Marcus du Sautoy

The Num8er My5teries is Marcus du Sautoy’s latest book.  In The UK, and as far as mathematics goes, du Sautoy is about as famous as Isaac Newton.  For those yet to come across him, he is Professor of Mathematics at The University of Oxford and Simonyi Chair for the Public Understanding of Science. Marcus’s passion for mathematics is totally infectious.  I thoroughly enjoyed ‘Finding Moonshine’, but this book has something to offer for younger readers.  I would recommend this for students of 10 years and above, yet there is plenty to keep mathematics graduates entertained too.

The book is divided into 5 chapters, each starting at basic high school mathematics level as we are led through some interesting puzzles and facts and working towards an insight into  The Millennium Prize Problems.   In the chapter, ‘The Case of the Uncrackable Code’ we learn about the Enigma machine, how Coldplay got the Baudot code wrong on the cover of their X&Y album and how codes help us check for typing errors for ISBN codes.

Create your own Coldplay Baudot Code at http://www.ditonus.com/coldcode/

This is how Coldplay's album should have looked.  The Baudot code for the album's image was X9Y!

My favourite section of the book is his explanation of credit card security on the internet.  Du Sautoy’s strength is his ability to communicate his subject knowledge as he leads us gently through prime factorisation and modular arithmetic to show us how this is possible.  This chapter concludes with a layman’s explanation of the Birch and Swinnerton-Dyer Conjecture about elliptic curves.  In other chapters we go from prime numbers to The Riemann Hypothesis, interesting geometrical shapes to The Poincaré Conjecture and winning streaks to P vs NP Problem.

I loved the story of the three Eastern Europeans who used a laser scanner hidden inside a mobile phone and mathematics to make a killing at a roulette wheel in the London Ritz casino and learning that flipping a coin is not actually a 50-50 event (because of the gyroscopic behaviour of the spinning coin it is more likely to land on the up facing side).

Du Sautoy tries to bring the printed book into the 21st century by including a number of additional features.  The book is littered with QR codes, web addresses that can be scanned with smartphones allowing ‘readers’ to listen to music, play games and puzzles and explore other interactive features that the static page struggles to portray.  For example, this applet simulates a WWII German Enigma encryption machine.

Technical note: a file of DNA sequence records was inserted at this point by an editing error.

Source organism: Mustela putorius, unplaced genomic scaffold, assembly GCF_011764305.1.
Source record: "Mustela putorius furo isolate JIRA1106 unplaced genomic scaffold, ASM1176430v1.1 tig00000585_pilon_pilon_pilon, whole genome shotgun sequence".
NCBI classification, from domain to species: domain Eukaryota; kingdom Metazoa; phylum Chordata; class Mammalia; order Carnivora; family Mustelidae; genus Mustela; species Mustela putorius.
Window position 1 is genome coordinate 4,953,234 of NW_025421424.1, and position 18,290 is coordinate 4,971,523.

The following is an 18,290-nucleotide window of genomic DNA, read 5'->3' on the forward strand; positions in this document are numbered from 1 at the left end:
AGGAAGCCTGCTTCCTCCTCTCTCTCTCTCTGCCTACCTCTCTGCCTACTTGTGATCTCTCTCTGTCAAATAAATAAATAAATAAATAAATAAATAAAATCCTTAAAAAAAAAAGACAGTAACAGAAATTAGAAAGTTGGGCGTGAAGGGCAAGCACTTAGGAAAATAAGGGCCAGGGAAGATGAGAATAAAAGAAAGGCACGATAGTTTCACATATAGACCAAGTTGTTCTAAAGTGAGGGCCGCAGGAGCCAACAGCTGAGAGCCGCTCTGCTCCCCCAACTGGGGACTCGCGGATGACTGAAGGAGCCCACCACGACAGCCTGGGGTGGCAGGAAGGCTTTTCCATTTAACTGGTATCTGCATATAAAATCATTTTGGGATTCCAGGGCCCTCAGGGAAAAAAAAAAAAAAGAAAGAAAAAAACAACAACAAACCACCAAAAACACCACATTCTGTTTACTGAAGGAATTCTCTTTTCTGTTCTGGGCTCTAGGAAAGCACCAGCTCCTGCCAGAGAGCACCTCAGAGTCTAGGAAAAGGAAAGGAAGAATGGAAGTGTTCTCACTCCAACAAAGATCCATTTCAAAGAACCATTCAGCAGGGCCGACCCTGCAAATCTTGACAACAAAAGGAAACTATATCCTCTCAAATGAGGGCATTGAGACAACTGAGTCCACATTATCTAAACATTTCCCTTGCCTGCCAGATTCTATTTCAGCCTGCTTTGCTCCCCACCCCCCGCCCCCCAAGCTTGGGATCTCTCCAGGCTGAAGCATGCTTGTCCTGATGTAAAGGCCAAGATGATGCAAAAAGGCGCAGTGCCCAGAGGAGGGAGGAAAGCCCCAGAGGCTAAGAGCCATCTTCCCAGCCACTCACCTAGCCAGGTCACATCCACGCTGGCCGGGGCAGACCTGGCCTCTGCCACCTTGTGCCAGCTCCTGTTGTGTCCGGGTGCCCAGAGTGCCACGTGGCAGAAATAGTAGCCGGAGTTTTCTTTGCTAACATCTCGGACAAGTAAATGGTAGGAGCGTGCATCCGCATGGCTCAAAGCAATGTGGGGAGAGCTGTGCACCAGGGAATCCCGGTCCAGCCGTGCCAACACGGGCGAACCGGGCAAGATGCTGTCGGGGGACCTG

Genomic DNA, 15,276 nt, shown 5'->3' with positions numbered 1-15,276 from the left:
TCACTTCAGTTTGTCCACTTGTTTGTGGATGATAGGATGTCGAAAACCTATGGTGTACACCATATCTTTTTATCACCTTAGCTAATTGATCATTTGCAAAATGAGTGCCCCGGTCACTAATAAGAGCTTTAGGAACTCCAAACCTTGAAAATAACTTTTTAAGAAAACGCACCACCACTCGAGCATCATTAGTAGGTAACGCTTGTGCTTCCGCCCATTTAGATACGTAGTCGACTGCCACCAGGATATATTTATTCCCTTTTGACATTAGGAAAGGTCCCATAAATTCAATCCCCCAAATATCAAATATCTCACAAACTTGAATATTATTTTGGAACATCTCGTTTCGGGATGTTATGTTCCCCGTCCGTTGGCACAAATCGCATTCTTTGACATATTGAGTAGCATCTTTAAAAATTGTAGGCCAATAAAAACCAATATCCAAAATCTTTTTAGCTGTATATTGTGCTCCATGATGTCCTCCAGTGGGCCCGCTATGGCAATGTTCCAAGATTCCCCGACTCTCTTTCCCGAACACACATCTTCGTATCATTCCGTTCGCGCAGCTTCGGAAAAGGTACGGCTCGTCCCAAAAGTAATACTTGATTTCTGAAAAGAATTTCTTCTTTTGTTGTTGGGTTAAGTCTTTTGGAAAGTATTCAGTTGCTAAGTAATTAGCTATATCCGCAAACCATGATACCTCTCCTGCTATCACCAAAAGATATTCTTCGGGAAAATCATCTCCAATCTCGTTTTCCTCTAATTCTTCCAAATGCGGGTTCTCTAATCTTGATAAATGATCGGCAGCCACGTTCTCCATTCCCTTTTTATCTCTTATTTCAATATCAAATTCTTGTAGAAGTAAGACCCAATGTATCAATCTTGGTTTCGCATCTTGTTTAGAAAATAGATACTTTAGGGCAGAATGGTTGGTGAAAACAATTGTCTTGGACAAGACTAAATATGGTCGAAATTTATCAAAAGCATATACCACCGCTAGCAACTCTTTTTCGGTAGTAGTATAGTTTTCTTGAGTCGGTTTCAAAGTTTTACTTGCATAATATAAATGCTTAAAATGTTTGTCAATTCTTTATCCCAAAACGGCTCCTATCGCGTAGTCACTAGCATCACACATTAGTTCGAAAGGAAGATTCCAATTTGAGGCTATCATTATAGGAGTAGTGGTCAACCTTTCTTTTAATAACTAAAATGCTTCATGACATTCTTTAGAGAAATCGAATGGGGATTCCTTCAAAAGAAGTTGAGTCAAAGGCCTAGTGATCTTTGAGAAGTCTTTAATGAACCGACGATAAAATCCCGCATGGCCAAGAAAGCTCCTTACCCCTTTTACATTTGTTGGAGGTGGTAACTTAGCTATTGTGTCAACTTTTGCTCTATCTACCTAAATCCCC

An accompanying iPhone app has also been created based around many games of strategy that appear in the book:

A word of warning: have a little pad and a pencil at hand whilst you are reading this book to try some of the mathematics for yourself.  You could even win yourself \$1m!

Here are a couple of activities on our site that exploit some of the ideas in this book

### John Allen Paulos

As maths teachers we are used to the question 'Why do we need to know this' coming up in our classes. From my experience this question is usually a sign of an activity not quite going as well as I had hoped! The need for and infact the definition of 'context' makes for a fascinating debate. Often a really good activity trumps the question above, but not always. As such I, like most I imagine, have been through a whole range of different answers to that question. Some are deeply tenous, some are uninspiring, some are too complex to get across and when I am lucky I manage to get across the power and beauty of mathematics both as a way of thinking and as a powerful tool for understanding the world we live in.

In his timeless book 'A mathematician reads the newspaper' John Allen Paulos demonstrates this second point with some startling reality by examining 'the news' from a mathematican's point of view. In doing so he makes us aware of many things including, the frequency with which journalism abuses mathematics, the frequency with which journalism misunderstands mathematics, the frequency of profound mathematical error in the media and the real importance of understanding mathematics if one is to understand the news that is reported to us. This is done in a very readable, approachable and enjoyable style that is a lovely commentary on some aspects of society at the same time.

Book reccomendations are fantastic, but I know in my case, they loiter around my desk for undefined amounts of time until I act upon them. I wish I had acted sooner on this one. It has pride of place in my classroom and I often read aloud from to my students to help them in one sense answer the question before they ask it and in another to highlight how some peoples carrers revolve around mathematics in a way that students may not have previously considered. Every classroom should have a copy.

@John Allen Paulos is also on twitter, where you can follow links to articles he writes and to other thoughtful reflections of a similar nature on the net.